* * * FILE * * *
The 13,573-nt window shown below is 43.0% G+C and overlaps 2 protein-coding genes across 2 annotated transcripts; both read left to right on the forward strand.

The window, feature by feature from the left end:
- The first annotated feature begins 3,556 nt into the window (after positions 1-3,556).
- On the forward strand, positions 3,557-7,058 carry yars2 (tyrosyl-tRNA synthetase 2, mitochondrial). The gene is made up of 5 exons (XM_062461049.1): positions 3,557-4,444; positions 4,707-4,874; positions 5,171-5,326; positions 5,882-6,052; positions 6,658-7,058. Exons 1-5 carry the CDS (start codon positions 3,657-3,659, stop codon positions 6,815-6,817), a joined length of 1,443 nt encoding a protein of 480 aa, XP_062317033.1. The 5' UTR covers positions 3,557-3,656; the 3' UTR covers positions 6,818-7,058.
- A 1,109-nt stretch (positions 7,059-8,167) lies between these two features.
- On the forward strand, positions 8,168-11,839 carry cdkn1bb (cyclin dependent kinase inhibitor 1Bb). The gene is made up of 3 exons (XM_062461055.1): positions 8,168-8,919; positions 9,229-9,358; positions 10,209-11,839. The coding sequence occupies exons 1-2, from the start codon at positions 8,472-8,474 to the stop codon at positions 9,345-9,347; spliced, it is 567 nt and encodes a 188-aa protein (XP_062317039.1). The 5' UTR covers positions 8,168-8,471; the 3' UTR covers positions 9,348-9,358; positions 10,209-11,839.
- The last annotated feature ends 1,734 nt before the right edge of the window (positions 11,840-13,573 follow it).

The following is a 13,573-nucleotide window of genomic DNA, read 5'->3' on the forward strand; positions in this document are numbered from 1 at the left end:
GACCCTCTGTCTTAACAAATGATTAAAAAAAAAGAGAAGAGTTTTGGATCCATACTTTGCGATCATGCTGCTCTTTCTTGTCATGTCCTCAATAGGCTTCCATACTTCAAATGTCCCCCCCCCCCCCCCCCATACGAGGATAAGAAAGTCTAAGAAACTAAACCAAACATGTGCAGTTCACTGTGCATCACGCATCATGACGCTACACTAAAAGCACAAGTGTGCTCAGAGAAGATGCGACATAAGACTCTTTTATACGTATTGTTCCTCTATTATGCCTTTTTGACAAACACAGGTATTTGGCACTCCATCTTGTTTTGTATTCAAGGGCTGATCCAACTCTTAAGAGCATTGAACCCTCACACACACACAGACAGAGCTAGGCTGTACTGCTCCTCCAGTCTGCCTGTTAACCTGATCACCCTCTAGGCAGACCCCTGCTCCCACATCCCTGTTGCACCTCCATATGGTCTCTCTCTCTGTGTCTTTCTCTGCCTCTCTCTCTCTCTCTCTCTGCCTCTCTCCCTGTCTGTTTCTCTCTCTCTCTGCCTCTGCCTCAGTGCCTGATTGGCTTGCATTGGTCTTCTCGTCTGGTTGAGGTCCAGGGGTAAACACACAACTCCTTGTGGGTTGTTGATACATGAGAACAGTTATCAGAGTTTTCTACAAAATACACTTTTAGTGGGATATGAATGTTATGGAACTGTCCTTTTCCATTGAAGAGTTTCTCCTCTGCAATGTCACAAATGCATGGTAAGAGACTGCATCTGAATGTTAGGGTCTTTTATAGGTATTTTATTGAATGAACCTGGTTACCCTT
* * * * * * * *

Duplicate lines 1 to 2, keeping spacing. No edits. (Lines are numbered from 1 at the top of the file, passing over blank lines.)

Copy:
The 13,573-nt window shown below is 43.0% G+C and overlaps 2 protein-coding genes across 2 annotated transcripts; both read left to right on the forward strand.

The window, feature by feature from the left end: